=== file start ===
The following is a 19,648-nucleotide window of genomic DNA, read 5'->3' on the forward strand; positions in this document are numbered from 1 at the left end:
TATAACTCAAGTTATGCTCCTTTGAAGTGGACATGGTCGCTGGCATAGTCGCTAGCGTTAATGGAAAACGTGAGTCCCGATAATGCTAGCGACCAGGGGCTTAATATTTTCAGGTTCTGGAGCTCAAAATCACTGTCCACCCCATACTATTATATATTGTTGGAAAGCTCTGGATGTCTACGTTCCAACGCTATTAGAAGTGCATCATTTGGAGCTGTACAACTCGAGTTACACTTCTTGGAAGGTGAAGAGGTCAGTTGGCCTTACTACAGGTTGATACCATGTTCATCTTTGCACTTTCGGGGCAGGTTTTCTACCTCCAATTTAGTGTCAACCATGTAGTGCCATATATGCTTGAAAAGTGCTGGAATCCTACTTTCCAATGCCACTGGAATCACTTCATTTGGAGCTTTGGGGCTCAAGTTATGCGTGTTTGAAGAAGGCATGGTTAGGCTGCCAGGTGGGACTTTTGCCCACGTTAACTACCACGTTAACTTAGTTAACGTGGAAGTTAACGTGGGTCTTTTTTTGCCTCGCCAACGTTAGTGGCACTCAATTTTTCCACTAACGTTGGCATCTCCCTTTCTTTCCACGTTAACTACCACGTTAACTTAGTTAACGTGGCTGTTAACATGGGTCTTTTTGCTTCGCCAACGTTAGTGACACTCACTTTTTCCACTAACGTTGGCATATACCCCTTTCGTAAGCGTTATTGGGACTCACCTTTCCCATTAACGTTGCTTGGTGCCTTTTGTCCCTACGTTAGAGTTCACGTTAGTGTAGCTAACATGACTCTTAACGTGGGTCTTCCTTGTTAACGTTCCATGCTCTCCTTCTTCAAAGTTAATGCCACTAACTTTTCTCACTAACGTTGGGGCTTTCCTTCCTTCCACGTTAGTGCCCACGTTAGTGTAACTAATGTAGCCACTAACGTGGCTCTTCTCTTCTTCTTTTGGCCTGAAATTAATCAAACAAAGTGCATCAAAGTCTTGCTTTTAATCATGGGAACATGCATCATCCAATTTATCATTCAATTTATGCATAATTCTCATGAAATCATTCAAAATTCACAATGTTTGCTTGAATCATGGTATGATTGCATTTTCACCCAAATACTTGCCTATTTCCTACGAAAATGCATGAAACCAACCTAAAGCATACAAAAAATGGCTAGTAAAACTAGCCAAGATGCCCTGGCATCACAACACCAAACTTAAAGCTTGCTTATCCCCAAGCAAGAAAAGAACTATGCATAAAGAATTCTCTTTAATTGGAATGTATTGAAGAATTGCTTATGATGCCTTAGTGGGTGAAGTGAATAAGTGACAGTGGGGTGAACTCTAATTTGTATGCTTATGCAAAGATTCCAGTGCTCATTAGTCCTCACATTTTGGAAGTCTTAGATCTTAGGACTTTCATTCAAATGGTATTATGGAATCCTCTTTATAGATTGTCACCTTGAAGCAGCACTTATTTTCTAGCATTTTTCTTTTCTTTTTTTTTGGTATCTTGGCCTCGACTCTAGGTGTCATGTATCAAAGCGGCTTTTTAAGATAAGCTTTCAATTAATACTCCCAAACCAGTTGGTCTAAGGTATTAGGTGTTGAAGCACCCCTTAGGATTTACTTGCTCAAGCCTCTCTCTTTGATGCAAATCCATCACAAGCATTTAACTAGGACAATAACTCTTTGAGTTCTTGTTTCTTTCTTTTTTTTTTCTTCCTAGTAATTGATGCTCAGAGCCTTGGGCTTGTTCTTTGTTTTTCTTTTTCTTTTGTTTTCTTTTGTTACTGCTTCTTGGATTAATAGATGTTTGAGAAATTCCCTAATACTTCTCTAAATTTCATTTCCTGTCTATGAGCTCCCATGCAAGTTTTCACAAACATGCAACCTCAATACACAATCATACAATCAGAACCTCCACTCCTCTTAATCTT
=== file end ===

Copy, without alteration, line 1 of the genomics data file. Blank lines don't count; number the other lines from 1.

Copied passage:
The following is a 19,648-nucleotide window of genomic DNA, read 5'->3' on the forward strand; positions in this document are numbered from 1 at the left end: